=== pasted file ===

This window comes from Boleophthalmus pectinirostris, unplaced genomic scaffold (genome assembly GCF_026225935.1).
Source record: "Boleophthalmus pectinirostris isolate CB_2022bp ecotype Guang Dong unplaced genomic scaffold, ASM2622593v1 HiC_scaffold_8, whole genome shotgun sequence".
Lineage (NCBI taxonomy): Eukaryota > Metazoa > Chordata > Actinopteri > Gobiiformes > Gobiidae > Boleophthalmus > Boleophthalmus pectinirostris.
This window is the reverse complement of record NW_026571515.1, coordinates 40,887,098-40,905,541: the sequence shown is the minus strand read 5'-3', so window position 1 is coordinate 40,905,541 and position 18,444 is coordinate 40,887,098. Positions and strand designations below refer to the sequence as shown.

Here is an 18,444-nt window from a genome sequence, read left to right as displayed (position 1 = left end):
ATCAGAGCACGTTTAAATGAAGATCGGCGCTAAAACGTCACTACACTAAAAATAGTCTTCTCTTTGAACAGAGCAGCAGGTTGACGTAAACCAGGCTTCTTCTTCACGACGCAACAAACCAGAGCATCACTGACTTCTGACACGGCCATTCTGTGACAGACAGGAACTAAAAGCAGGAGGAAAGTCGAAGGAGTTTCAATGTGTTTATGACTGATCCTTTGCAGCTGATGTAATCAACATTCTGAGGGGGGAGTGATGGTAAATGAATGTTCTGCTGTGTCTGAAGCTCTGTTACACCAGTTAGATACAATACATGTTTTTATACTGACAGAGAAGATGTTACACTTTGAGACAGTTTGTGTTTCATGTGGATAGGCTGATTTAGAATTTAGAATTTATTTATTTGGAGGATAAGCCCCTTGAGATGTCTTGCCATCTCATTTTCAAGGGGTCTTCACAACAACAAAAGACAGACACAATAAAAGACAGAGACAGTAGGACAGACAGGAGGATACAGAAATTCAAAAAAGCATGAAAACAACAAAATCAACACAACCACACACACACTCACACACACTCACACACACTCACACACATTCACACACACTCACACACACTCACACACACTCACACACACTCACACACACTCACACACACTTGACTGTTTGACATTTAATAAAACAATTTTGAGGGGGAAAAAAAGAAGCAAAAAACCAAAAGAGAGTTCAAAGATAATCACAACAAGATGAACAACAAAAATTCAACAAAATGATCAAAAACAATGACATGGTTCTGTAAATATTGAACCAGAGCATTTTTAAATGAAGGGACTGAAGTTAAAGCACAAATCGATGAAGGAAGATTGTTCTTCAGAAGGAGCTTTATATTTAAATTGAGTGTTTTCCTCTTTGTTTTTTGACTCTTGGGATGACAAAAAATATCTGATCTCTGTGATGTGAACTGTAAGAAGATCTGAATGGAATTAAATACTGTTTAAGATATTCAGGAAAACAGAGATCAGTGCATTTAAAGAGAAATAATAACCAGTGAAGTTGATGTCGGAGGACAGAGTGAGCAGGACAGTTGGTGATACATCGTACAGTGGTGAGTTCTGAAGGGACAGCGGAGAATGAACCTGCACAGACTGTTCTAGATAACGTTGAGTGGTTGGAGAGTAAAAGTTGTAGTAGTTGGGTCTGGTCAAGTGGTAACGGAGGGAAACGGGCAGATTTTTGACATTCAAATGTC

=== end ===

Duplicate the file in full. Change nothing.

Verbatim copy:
This window comes from Boleophthalmus pectinirostris, unplaced genomic scaffold (genome assembly GCF_026225935.1).
Source record: "Boleophthalmus pectinirostris isolate CB_2022bp ecotype Guang Dong unplaced genomic scaffold, ASM2622593v1 HiC_scaffold_8, whole genome shotgun sequence".
Lineage (NCBI taxonomy): Eukaryota > Metazoa > Chordata > Actinopteri > Gobiiformes > Gobiidae > Boleophthalmus > Boleophthalmus pectinirostris.
This window is the reverse complement of record NW_026571515.1, coordinates 40,887,098-40,905,541: the sequence shown is the minus strand read 5'-3', so window position 1 is coordinate 40,905,541 and position 18,444 is coordinate 40,887,098. Positions and strand designations below refer to the sequence as shown.

Here is an 18,444-nt window from a genome sequence, read left to right as displayed (position 1 = left end):
ATCAGAGCACGTTTAAATGAAGATCGGCGCTAAAACGTCACTACACTAAAAATAGTCTTCTCTTTGAACAGAGCAGCAGGTTGACGTAAACCAGGCTTCTTCTTCACGACGCAACAAACCAGAGCATCACTGACTTCTGACACGGCCATTCTGTGACAGACAGGAACTAAAAGCAGGAGGAAAGTCGAAGGAGTTTCAATGTGTTTATGACTGATCCTTTGCAGCTGATGTAATCAACATTCTGAGGGGGGAGTGATGGTAAATGAATGTTCTGCTGTGTCTGAAGCTCTGTTACACCAGTTAGATACAATACATGTTTTTATACTGACAGAGAAGATGTTACACTTTGAGACAGTTTGTGTTTCATGTGGATAGGCTGATTTAGAATTTAGAATTTATTTATTTGGAGGATAAGCCCCTTGAGATGTCTTGCCATCTCATTTTCAAGGGGTCTTCACAACAACAAAAGACAGACACAATAAAAGACAGAGACAGTAGGACAGACAGGAGGATACAGAAATTCAAAAAAGCATGAAAACAACAAAATCAACACAACCACACACACACTCACACACACTCACACACACTCACACACATTCACACACACTCACACACACTCACACACACTCACACACACTCACACACACTCACACACACTTGACTGTTTGACATTTAATAAAACAATTTTGAGGGGGAAAAAAAGAAGCAAAAAACCAAAAGAGAGTTCAAAGATAATCACAACAAGATGAACAACAAAAATTCAACAAAATGATCAAAAACAATGACATGGTTCTGTAAATATTGAACCAGAGCATTTTTAAATGAAGGGACTGAAGTTAAAGCACAAATCGATGAAGGAAGATTGTTCTTCAGAAGGAGCTTTATATTTAAATTGAGTGTTTTCCTCTTTGTTTTTTGACTCTTGGGATGACAAAAAATATCTGATCTCTGTGATGTGAACTGTAAGAAGATCTGAATGGAATTAAATACTGTTTAAGATATTCAGGAAAACAGAGATCAGTGCATTTAAAGAGAAATAATAACCAGTGAAGTTGATGTCGGAGGACAGAGTGAGCAGGACAGTTGGTGATACATCGTACAGTGGTGAGTTCTGAAGGGACAGCGGAGAATGAACCTGCACAGACTGTTCTAGATAACGTTGAGTGGTTGGAGAGTAAAAGTTGTAGTAGTTGGGTCTGGTCAAGTGGTAACGGAGGGAAACGGGCAGATTTTTGACATTCAAATGTC